It's been nearly two full days since Wasingtion Nationals C Wilson Ramos was kidnapped from his Venezuela home. As NatsTown is doing everything it can to bond and support Ramos and his family during this trying time, including hosting a fan-organized candlelight vigil tonight at Nationals Park, it would be remiss of us to ignore the lack of coverage of this issue by ESPN, the so-called "Worldwide Leader in Sports."
When Ramos was first reported missing, Penn State had just fired it's long-time football coach Joe Paterno and their University President. SportsCenter, the stations flagship program, ran live all night long to cover the development, without taking a moment to mention the kidnapping of the Nationals starting backstop. Despite the fact that after the firing no "real news" broke. It was just reaction. I figured this had to change once the story lightened a bit; it hasn't.
Now, ESPN has started covering it's own basketball game scheduled for tonight between UNC and Michigan State on an aircraft carrier, the USS Carl Vinson, in addition to covering the Penn State saga. Ramos's kidnapping, by my count, has earned about 20-30 seconds of every our of coverage. There's no background given, no discussion of the instability and danger of living in Venezuela, no discussion of MLB players' reactions to the situation. Just that he's been kidnapped and no new information is available.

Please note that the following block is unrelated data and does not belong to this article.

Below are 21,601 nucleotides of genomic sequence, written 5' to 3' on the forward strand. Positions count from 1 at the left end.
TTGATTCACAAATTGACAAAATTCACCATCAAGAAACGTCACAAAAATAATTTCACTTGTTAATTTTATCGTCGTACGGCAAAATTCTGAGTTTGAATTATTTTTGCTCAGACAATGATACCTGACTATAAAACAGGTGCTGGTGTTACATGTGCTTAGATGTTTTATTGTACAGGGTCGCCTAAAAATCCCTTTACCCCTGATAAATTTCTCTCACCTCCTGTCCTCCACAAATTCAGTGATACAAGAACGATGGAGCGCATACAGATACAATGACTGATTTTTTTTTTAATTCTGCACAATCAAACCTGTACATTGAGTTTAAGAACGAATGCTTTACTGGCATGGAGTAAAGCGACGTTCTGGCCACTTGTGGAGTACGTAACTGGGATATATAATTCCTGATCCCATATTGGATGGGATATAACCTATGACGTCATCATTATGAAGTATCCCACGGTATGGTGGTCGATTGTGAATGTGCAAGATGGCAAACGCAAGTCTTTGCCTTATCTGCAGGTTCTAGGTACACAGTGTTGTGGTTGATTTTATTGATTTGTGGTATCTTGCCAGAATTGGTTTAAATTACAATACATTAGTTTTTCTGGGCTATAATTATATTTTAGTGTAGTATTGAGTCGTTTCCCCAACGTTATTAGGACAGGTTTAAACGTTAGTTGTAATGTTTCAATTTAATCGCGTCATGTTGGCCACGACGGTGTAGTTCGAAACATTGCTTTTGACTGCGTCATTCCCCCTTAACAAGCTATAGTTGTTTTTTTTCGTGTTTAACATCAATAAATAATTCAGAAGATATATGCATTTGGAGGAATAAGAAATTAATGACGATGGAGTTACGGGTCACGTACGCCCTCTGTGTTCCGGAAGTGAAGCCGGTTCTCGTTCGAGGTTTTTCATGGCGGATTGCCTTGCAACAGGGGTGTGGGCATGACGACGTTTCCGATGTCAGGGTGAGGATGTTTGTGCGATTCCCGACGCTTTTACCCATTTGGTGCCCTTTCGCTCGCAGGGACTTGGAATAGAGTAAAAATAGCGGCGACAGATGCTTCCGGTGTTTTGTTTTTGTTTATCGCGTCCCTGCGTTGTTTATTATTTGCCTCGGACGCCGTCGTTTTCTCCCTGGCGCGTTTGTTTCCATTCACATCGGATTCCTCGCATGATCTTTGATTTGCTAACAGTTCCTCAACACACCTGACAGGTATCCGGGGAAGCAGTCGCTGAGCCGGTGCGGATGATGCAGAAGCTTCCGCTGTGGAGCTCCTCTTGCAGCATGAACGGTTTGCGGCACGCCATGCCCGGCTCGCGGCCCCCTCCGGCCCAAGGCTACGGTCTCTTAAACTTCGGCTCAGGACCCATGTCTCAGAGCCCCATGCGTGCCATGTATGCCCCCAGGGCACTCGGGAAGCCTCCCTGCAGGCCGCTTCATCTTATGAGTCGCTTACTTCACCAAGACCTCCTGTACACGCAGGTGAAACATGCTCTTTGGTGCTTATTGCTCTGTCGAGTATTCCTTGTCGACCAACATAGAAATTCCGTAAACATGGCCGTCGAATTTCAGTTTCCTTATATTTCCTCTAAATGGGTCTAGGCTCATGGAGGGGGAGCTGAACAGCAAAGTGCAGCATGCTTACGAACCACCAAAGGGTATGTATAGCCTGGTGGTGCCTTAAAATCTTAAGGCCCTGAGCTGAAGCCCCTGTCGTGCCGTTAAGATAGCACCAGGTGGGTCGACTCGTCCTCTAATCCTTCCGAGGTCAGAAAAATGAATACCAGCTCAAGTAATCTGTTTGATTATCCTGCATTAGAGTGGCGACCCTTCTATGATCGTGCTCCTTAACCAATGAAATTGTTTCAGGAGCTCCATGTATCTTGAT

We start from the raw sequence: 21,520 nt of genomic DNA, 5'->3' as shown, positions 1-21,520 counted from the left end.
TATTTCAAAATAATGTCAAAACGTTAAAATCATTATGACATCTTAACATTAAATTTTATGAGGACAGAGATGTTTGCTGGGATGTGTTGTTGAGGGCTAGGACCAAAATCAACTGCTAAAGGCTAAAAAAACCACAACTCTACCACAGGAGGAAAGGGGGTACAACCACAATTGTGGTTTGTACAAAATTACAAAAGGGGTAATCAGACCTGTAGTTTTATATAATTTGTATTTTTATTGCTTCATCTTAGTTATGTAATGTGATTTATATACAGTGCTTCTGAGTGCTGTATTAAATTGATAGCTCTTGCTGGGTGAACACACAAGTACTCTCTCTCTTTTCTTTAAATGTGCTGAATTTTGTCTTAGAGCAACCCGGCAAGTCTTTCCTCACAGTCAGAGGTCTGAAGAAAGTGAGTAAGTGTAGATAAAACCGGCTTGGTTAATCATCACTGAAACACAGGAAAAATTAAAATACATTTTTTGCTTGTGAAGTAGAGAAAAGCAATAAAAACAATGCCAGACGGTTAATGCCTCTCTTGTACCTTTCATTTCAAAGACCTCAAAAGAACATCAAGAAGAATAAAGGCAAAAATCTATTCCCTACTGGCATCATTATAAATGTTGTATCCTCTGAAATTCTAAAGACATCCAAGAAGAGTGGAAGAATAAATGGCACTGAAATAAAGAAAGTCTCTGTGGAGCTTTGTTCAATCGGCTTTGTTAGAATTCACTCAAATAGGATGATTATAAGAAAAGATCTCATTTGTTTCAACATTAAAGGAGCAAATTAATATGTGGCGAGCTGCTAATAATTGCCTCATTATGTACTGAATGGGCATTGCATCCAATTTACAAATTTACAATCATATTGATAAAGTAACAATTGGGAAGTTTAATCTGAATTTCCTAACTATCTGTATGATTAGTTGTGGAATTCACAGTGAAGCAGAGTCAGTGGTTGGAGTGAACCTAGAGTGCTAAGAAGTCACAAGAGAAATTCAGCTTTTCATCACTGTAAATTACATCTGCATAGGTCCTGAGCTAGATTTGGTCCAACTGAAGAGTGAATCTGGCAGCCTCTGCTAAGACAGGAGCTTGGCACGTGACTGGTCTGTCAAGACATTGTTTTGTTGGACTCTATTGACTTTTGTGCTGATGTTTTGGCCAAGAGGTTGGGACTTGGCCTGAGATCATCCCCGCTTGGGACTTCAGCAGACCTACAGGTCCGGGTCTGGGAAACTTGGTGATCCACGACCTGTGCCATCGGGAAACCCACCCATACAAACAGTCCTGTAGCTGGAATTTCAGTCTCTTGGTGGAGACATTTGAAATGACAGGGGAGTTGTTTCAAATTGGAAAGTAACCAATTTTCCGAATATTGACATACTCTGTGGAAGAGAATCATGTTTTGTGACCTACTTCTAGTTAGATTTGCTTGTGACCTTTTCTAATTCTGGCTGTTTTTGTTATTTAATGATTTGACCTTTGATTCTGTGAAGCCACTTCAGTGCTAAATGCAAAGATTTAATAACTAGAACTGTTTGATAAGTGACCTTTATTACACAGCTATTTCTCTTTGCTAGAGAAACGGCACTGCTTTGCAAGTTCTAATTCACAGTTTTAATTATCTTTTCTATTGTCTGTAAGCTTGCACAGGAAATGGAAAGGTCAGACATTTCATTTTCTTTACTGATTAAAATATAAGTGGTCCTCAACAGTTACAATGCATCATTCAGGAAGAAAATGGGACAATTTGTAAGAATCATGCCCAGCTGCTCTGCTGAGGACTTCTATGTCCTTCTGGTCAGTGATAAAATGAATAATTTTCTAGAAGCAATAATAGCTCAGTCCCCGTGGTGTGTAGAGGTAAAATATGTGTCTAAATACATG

I understand that ESPN is a business that must cover what its viewers want to see, but do they not have some sort of moral obligation to make its viewers aware that a starting Major League Baseball player has been kidnapped and no one can find him? I've known for a long time that ESPN is a football-first network, followed by coverage of its own sporting events, followed by the rest of sports news. Why else would stellar baseball minds like Peter Gammons and Brian Kenny leave the biggest sports network in the world for baseball-centered networks? But the Ramos situation seems more worthy than half a minute of every hour.
I must admit, these observations are certainly made out of frustration that one of our own in NatsTown cannot be found, and there's simply nothing I can do to help, but it doesn't make them any less true. ESPN should be ashamed for not bringing the kidnapping of Wilson Ramos to the attention of more Americans with more regularity.